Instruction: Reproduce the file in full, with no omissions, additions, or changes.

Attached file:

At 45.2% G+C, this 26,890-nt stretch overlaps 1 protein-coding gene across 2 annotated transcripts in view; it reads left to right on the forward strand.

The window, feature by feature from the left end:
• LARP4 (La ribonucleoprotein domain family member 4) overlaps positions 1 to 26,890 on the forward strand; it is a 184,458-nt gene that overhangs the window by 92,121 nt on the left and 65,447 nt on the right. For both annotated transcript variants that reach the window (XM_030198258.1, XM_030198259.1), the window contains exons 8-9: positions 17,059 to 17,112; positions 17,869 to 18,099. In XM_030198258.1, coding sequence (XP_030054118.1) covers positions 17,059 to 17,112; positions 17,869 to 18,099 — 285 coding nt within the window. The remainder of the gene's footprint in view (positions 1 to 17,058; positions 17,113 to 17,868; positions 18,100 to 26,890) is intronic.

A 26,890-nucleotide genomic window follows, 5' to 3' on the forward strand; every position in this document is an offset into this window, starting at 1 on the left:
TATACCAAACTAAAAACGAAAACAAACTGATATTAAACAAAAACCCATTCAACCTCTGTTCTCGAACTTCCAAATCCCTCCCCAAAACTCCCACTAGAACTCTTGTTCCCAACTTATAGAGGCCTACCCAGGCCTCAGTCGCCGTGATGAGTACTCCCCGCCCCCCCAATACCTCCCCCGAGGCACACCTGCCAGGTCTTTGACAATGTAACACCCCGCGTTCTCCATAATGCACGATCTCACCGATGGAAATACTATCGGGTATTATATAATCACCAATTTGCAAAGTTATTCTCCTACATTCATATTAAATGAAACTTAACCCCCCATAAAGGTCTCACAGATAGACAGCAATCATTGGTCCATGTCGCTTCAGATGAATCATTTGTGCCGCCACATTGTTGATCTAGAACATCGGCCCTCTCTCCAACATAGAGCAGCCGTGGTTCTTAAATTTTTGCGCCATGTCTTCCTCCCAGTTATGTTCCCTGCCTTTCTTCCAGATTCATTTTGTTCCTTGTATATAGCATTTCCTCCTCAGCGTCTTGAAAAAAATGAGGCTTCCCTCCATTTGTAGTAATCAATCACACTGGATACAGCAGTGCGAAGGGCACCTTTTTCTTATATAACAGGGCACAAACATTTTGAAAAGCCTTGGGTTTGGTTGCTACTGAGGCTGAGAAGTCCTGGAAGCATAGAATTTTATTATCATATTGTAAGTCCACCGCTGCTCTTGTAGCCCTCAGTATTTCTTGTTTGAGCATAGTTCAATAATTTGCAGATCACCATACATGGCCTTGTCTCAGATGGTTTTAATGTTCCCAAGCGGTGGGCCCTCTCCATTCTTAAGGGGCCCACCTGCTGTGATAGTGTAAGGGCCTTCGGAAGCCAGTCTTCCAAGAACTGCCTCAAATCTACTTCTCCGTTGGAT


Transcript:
At 45.2% G+C, this 26,890-nt stretch overlaps 1 protein-coding gene across 2 annotated transcripts in view; it reads left to right on the forward strand.

The window, feature by feature from the left end:
• LARP4 (La ribonucleoprotein domain family member 4) overlaps positions 1 to 26,890 on the forward strand; it is a 184,458-nt gene that overhangs the window by 92,121 nt on the left and 65,447 nt on the right. For both annotated transcript variants that reach the window (XM_030198258.1, XM_030198259.1), the window contains exons 8-9: positions 17,059 to 17,112; positions 17,869 to 18,099. In XM_030198258.1, coding sequence (XP_030054118.1) covers positions 17,059 to 17,112; positions 17,869 to 18,099 — 285 coding nt within the window. The remainder of the gene's footprint in view (positions 1 to 17,058; positions 17,113 to 17,868; positions 18,100 to 26,890) is intronic.

A 26,890-nucleotide genomic window follows, 5' to 3' on the forward strand; every position in this document is an offset into this window, starting at 1 on the left:
TATACCAAACTAAAAACGAAAACAAACTGATATTAAACAAAAACCCATTCAACCTCTGTTCTCGAACTTCCAAATCCCTCCCCAAAACTCCCACTAGAACTCTTGTTCCCAACTTATAGAGGCCTACCCAGGCCTCAGTCGCCGTGATGAGTACTCCCCGCCCCCCCAATACCTCCCCCGAGGCACACCTGCCAGGTCTTTGACAATGTAACACCCCGCGTTCTCCATAATGCACGATCTCACCGATGGAAATACTATCGGGTATTATATAATCACCAATTTGCAAAGTTATTCTCCTACATTCATATTAAATGAAACTTAACCCCCCATAAAGGTCTCACAGATAGACAGCAATCATTGGTCCATGTCGCTTCAGATGAATCATTTGTGCCGCCACATTGTTGATCTAGAACATCGGCCCTCTCTCCAACATAGAGCAGCCGTGGTTCTTAAATTTTTGCGCCATGTCTTCCTCCCAGTTATGTTCCCTGCCTTTCTTCCAGATTCATTTTGTTCCTTGTATATAGCATTTCCTCCTCAGCGTCTTGAAAAAAATGAGGCTTCCCTCCATTTGTAGTAATCAATCACACTGGATACAGCAGTGCGAAGGGCACCTTTTTCTTATATAACAGGGCACAAACATTTTGAAAAGCCTTGGGTTTGGTTGCTACTGAGGCTGAGAAGTCCTGGAAGCATAGAATTTTATTATCATATTGTAAGTCCACCGCTGCTCTTGTAGCCCTCAGTATTTCTTGTTTGAGCATAGTTCAATAATTTGCAGATCACCATACATGGCCTTGTCTCAGATGGTTTTAATGTTCCCAAGCGGTGGGCCCTCTCCATTCTTAAGGGGCCCACCTGCTGTGATAGTGTAAGGGCCTTCGGAAGCCAGTCTTCCAAGAACTGCCTCAAATCTACTTCTCCGTTGGAT